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Número de publicaciónUS4395996 A
Tipo de publicaciónConcesión
Número de solicitudUS 06/312,330
Fecha de publicación2 Ago 1983
Fecha de presentación16 Oct 1981
Fecha de prioridad16 Oct 1981
También publicado comoCA1195890A, CA1195890A1, DE3234233A1
Número de publicación06312330, 312330, US 4395996 A, US 4395996A, US-A-4395996, US4395996 A, US4395996A
InventoresLeland L. Davis
Cesionario originalDavco Incorporated
Exportar citaBiBTeX, EndNote, RefMan
Enlaces externos: USPTO, Cesión de USPTO, Espacenet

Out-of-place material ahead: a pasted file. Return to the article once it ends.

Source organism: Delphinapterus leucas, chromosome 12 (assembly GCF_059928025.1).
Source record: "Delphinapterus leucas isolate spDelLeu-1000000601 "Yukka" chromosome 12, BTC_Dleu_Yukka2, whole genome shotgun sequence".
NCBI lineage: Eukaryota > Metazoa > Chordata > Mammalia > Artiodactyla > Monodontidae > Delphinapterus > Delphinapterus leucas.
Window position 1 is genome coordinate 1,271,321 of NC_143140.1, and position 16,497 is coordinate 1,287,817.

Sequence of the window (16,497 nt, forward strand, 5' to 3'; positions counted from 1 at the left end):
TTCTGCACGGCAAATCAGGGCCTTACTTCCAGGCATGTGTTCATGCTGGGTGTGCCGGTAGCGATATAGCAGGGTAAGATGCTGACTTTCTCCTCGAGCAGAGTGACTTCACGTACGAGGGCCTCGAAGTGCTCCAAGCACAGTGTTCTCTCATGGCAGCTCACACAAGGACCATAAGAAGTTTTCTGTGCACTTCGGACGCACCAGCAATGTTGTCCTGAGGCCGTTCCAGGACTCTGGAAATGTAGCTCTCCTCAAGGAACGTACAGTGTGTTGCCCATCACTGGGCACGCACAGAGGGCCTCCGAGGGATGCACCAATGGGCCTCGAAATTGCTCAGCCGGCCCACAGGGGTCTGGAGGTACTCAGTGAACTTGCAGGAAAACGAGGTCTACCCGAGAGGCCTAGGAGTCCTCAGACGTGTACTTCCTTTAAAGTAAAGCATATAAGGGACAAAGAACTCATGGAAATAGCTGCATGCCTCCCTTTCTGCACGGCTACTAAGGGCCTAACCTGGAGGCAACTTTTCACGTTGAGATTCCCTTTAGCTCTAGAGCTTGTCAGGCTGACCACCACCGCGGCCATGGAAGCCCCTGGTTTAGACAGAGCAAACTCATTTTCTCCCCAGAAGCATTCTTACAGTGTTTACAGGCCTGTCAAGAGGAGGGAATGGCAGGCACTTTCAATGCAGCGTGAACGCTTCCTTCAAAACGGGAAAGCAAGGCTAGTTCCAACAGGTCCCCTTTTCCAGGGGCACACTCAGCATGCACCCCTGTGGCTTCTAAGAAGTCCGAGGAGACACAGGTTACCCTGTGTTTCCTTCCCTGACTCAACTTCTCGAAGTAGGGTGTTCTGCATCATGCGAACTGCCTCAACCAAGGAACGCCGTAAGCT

Fuel supply and conditioning means for diesel engines
US 4395996 A
Diesel engine fuel treating means which heats the fuel flowing from the fuel tank to the engine also furnishes heat to the fuel in the tank, provides for removal of contaminants, and inhibits gelling and wax solidification. In some embodiments the heating device is incorporated in the fuel tank, and includes a fuel filter intimately associated with the treating device but accessible outside the tank. In another embodiment the treating device is located outside the tank and includes two fuel heating circuits, one for fuel flowing to the engine and the other for preheating the main fuel supply in the tank. A third embodiment has an axial tubular member which conducts heated and filtered fuel from a top-mounted spin-on filter back through the heating chamber in a second pass and also forms a clamping device for a removable cover and an attaching and fluid coupling device for the filter.
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I claim: